It's funny, though, how we all have different challenges. For years I stalled in my attempts to finish novels, because I find it hard to stretch out a story that long with only two characters. A multi-pov ensemble cast is so much easier for me because I never get stuck for something to write about!

At July 19, 2012 at 8:34 AM , Anonymous Courtney Schafer said...

Elspeth - haha, I often think there should be an online hangout or convention or something for the spouses & significant others of writers, so they could get together and moan over the trials and tribulations they face as our better halves!

Teresa - yes, I think #2 was the most important thing I learned through this whole process!

Paul - Ha, it's a new hybrid: urban/mountain fantasy! :) If you read the 1st chapter later today, you'll also see a little canyon climbing (gotta start the book off right).

Anne - Yes, I always find it fascinating how different every writers' experience is! Whitefire of course had more characters than just my 2 main guys, but scenes tended to be limited to 2 or 3 characters at a time - what I found most difficult in handling an ensemble cast was writing scenes with 3+ characters without some getting "lost" in the conversation, or the scene dragging on too long. (Plus handling all the little subplots without turning the book into a total doorstopper!)

Justin - Yes, you were indeed the 1st blogger to review Whitefire! Ironicially enough, in the old Night Bazaar post about writing the 2nd novel that I linked to above, at the end I'm all giddy over my very first review: yours.

At July 19, 2012 at 8:38 AM , Blogger Paul Weimer said...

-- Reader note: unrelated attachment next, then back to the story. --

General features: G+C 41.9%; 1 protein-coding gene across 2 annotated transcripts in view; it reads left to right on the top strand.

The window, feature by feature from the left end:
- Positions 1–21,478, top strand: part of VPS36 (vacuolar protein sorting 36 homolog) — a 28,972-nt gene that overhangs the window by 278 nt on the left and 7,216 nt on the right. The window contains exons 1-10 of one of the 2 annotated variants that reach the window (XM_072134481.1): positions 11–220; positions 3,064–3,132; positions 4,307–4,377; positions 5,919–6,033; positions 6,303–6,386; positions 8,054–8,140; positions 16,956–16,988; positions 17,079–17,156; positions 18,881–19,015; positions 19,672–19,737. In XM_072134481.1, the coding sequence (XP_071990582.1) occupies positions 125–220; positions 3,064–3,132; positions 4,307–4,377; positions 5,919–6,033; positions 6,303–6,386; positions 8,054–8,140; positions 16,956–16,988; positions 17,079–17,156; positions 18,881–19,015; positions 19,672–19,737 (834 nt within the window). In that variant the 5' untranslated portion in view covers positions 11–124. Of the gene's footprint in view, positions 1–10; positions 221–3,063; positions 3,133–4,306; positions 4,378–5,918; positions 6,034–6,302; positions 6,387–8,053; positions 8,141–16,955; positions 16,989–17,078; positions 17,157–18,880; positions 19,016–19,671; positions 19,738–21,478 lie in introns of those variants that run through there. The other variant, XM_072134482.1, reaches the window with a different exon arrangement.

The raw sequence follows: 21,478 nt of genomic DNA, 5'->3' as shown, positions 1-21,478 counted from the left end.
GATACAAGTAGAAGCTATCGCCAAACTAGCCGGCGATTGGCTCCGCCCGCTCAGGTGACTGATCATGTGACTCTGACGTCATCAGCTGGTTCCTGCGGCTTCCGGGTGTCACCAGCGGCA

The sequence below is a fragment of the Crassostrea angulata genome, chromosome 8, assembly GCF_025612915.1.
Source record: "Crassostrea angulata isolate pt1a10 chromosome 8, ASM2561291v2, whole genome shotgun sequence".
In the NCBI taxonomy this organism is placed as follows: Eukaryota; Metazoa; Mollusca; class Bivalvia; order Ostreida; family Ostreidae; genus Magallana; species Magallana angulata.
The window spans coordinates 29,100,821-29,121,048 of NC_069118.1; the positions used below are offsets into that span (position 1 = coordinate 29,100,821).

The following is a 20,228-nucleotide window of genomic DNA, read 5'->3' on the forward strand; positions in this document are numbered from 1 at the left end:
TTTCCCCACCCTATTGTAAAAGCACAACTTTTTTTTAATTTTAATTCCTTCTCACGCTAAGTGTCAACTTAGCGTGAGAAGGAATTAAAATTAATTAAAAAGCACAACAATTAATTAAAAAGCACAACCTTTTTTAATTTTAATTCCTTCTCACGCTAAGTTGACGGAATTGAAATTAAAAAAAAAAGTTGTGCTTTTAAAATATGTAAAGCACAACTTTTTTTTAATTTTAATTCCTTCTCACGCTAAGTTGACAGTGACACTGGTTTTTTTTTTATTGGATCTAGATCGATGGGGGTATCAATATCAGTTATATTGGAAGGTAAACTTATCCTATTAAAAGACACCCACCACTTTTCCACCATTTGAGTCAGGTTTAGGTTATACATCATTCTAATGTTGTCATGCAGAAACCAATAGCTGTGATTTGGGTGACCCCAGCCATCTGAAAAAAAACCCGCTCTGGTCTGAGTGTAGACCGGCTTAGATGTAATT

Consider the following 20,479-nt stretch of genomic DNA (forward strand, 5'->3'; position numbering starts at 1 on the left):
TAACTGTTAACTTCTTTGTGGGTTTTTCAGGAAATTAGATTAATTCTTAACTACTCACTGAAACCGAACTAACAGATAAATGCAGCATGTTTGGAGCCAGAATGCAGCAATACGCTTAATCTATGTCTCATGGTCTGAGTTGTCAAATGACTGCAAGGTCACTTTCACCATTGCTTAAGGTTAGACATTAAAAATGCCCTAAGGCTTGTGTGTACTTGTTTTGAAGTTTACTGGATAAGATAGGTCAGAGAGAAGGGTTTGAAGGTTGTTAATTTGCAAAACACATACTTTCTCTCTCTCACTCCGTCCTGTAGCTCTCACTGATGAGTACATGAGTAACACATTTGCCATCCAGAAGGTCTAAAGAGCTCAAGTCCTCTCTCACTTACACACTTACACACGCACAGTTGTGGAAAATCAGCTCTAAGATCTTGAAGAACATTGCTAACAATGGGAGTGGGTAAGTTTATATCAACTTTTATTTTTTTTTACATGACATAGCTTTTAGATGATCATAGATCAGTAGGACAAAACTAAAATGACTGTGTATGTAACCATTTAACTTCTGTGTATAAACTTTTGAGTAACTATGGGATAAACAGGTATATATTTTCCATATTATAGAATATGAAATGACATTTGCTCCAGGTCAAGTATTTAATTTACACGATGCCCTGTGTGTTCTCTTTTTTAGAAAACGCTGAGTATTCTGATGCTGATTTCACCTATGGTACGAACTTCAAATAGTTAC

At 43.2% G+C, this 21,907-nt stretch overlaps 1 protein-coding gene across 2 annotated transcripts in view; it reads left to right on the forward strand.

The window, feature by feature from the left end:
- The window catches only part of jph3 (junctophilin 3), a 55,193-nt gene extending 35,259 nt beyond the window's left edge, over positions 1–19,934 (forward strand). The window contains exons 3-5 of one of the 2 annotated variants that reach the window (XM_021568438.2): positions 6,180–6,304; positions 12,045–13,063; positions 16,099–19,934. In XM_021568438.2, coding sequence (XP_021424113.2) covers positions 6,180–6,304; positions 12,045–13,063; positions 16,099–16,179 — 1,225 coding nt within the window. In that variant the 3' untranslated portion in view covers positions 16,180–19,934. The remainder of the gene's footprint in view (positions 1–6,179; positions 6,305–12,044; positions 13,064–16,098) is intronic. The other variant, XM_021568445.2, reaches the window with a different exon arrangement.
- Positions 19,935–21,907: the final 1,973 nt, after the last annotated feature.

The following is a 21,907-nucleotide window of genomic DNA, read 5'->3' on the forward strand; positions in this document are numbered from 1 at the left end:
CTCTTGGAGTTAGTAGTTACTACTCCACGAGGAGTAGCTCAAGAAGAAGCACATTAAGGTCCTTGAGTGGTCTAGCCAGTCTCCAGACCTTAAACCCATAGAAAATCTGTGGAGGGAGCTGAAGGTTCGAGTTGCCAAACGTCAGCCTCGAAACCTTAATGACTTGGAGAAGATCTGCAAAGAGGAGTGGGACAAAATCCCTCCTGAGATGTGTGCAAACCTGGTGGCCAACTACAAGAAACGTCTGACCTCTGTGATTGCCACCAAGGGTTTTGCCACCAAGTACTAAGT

*If* I read the first chapter, Courtney? ;)

At July 19, 2012 at 8:44 AM , Blogger Paul Weimer said...

I had to check...yeah, Justin beat me by nearly two months to reviewing Whitefire...

At July 20, 2012 at 5:41 AM , Blogger Steve MC said...

All work and no play is definitely a creative killer. And it's not good on your body, either. Got to get out and get that air.

And glad there's a bit of hiking in this one - last autumn I was in physical therapy for ITBS, and the only hiking I could do was in the Whitefire Mountains. It helped my mood a good deal, so thanks for that.

At July 23, 2012 at 9:24 AM , Anonymous Courtney Schafer said...

Always glad to help out with virtual hiking. :) Hope your IT band is feeling better these days!

(I had a bout of ITBS myself way back when I was in grad school and had taken running up for exercise. It flared up on the 1st day of a 7-day backpack trip in the Grand Canyon - which made the next 6 days an exercise in limping endurance, ugh. The doc who examined me afterward said my bone structure meant I was predisposed to IT band troubles, but I could avoid further problems once I finished PT by: a) giving up running, b) always using trekking poles for steep descents on hikes, c) never carrying more than 1/3 of my body weight while backpacking. I hadn't much liked running anyway, so I took his advice...and yup, never had another problem (trekking poles *rule*). Would've been harder if I liked running, though.)

At July 23, 2012 at 4:04 PM , Blogger Shauna Roberts said...

Hi, Courtney! I'm glad to hear about The Tainted City coming out in October because I've been impatient for your next book since reading The Whitefire Crossing.

At July 24, 2012 at 6:27 AM , Anonymous Courtney Schafer said...

Shauna - yay! That's always music to an author's ears. :) Hey, it was great meeting you at WFC last year - hope you're coming to Toronto this fall!

At July 27, 2012 at 11:57 AM , Blogger dfvsdvsd said...

"...before publication, writing is an escape from stress. After publication, writing becomes a source of stress." I don't think I've ever seen this put so succinctly before. Very, very true. And I love the premise of Whitefire Crossing - going to pick up a copy and check it out.

At July 28, 2012 at 8:19 AM , Anonymous Courtney Schafer said...

Thanks, Philip - hope you enjoy Whitefire if you give it a try!

At September 6, 2012 at 5:20 PM , Blogger Max Moreno said...